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OBITUARY

Glen Alexander
(died June 2009)

...
By Penny Francis

Glen walked in to the Puppet Centre in Battersea Arts Centre one day in 1993 and offered help. He proved to be the most faithful and useful helper ever, sorting files and photos and slides, helping to organise events, decorating the Centre for special occasions, designing leaflets and notices. He had real talent. He was a friendly, quiet and rather mysterious presence. We never knew when he would be there, or when he would disappear, sometimes for weeks on end, and we never knew how to reach him when he was away. He evaded questions about his background, and we never discovered his address or his age. He was greatly appreciated at the Puppet Centre and I think that’s why he kept coming. One got the impression that he was unused to appreciation.

Loretta Howells gave him probably the greatest gift he ever had when she offered him paid work at the Little Angel theatre, soon after she became its creative producer in 1999. He accepted and was instated as admin. assistant and tour co-ordinator and eventually became  front-of-house manager. He worked there from 2000 to his death in early June 2009. We took it as a symbol of his being ‘settled’ when for the first time in all the years we’d known him, he removed his baseball cap! He became a reliable and valued member of the Little Angel’s staff, adding to its friendly atmosphere and its smooth running. He would be surprised to learn how much he was valued.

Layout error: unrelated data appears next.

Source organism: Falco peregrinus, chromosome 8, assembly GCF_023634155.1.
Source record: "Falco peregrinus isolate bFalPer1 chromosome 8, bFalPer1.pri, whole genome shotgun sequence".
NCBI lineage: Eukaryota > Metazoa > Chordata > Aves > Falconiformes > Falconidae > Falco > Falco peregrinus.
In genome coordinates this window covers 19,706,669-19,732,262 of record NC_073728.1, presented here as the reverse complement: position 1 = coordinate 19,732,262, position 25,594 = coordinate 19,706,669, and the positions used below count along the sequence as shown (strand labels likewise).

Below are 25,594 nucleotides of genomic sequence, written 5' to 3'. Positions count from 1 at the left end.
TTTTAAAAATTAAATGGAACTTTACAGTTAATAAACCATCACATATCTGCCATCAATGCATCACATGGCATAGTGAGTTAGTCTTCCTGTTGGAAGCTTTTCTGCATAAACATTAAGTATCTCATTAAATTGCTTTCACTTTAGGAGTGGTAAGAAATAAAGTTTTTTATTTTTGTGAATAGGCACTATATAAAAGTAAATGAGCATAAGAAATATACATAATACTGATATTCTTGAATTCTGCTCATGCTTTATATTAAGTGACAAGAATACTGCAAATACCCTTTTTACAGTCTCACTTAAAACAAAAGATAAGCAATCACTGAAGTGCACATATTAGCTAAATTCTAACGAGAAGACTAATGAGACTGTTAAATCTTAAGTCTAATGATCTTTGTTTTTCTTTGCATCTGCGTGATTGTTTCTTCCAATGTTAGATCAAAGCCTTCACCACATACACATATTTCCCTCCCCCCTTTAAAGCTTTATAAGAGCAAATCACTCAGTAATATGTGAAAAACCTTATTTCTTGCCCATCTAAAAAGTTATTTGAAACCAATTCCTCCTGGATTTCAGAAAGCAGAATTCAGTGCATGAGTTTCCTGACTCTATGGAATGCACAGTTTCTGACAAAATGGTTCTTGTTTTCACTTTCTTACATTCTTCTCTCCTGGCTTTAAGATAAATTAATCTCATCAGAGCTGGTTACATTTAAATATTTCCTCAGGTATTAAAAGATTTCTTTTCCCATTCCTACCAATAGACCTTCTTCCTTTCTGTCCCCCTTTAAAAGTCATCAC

In recent months he became very thin, even thinner than he was normally, and eventually we learned that he was suffering from emphysema: he had always been a heavy smoker.

In the last few months Glen spent more and more time either in hospital or simply too weak to come in to work, and it was clear that he was sinking. To the end he chose not to receive visitors, and he died alone. I believe he wanted it that way.

This most private of men will be greatly missed by those who knew him, for his sweetness, generosity and calm as much as for his many talents which he chose to lend to the puppet world. 

 

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